Wordsworth wrote an endless poem in blank verse on” the growth of a poet’s mind.”  I shall attempt a more modest feat for a more distracted age: a blog, “Things which a Lifetime of Trying to Be a Poet has Taught Me.”

Ooh!  Ooh!  Ooh!  This is a double sonnet—not just two sonnets one after the other, but two sonnets functioning as a single poem.  The first line of the first is the last line of the second, and that last line of the first the first of the second.  You have noticed already that I get off on structural dovetailing like that—especially when I can make it work to support the flow of the thought through the whole piece.  Did I do that here?  Let’s find out.


That the Modern Scientific World-View, In its Euphoria over Learning

How to do Neat Things with Matter, Has Left Something out of the Equation

There was a time when men could see the sky,

A grand cathedral vaulted and ablaze

With myriad candles lifted up on high

By nights for Vespers; in the brighter days,

The great Rose Window eastward shed its rays

For Morning Prayer, and each and every flame

Burned eloquent in litanies of praise,

In fugues and canons to extol the Name.

But now the sky, though larger, is more tame,

And modern man sees what he’s taught to see:

Vast numbers are just numbers all the same,

Though multiplied toward infinity;

And quarks and quasars cannot speak to us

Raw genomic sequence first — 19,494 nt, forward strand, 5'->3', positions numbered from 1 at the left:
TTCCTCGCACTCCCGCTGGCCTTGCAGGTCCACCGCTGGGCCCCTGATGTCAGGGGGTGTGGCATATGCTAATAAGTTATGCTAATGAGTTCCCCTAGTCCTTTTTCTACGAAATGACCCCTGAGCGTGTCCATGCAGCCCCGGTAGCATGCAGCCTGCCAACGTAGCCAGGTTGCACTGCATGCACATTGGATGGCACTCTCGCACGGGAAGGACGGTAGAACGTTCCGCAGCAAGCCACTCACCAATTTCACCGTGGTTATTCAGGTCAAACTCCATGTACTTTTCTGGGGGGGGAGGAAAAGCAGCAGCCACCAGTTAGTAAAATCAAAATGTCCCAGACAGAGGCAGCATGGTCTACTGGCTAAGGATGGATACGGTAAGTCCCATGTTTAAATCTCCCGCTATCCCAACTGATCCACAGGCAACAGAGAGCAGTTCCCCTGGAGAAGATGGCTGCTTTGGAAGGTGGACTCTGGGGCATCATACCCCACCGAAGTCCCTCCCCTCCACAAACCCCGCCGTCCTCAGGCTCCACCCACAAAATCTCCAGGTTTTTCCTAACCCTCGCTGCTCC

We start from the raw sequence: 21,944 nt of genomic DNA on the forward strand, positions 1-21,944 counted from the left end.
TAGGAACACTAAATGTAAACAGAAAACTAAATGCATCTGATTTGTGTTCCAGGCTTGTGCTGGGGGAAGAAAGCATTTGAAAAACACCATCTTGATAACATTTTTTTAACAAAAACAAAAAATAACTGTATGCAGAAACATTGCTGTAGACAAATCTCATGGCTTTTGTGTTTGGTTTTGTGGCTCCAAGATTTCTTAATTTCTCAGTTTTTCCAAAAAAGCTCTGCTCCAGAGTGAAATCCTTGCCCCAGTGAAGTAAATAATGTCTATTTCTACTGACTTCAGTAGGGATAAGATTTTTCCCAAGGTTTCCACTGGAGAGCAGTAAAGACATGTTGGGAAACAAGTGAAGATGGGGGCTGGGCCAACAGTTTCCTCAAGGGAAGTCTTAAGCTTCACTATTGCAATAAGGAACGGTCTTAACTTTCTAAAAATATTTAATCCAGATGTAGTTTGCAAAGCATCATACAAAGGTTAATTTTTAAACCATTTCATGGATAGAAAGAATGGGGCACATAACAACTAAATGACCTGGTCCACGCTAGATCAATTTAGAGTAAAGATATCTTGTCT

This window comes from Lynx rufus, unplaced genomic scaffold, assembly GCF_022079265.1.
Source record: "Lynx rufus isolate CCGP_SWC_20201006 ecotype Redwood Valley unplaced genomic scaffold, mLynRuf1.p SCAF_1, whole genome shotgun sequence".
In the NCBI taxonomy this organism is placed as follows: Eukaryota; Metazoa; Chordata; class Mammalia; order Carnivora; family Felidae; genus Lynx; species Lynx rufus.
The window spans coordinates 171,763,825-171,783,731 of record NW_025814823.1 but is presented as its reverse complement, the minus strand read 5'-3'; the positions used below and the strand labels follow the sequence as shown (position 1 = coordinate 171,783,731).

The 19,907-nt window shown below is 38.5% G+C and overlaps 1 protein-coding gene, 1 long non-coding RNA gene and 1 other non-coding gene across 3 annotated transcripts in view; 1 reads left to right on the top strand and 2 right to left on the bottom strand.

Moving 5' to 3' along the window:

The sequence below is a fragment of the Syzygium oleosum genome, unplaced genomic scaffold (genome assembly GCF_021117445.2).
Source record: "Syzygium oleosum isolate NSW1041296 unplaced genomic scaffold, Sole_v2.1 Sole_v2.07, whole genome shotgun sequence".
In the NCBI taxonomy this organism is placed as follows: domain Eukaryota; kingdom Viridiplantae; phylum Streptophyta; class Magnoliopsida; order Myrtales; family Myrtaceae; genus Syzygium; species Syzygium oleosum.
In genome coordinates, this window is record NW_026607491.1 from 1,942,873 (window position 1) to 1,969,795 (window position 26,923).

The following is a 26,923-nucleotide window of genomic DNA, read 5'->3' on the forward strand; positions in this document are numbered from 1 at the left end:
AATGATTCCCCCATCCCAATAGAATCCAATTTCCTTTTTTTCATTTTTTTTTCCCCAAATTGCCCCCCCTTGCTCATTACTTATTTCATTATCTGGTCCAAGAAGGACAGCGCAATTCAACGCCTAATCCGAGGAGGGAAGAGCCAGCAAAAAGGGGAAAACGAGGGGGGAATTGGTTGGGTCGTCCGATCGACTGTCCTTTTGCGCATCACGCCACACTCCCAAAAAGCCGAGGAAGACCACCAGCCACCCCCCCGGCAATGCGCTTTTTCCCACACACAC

Except as agitated forms of dust.


Except as agitated forms of dust,

We don’t know how to know the thing we are:

The biochemistry of love is lust

As an atomic furnace is a star,

And all that’s known is particles at war.

And yet we do know love, and yet we know

That it and lust are infinitely far

Apart.  We know the stars and how they glow,

Though they know nothing of us here below.

So even while we’re slogging through the mire,

We cannot help ourselves, but as we go

We cock our heads to listen for the choir.

We know that half the truth is half a lie:

There was a time when men could see the sky.

Remember: for more poetry like this, go to and order Stars Through the Clouds! Also look for Inklings of Reality and Reflections from Plato’s Cave, Williams’ newest books from Lantern Hollow Press: Evangelical essays in pursuit of Truth, Goodness, and Beauty.  And look for Williams’ very latest book, Deeper Magic: The Theology behind the Writings of C. S. Lewis, from Square Halo Books!

Donald T. Williams, PhD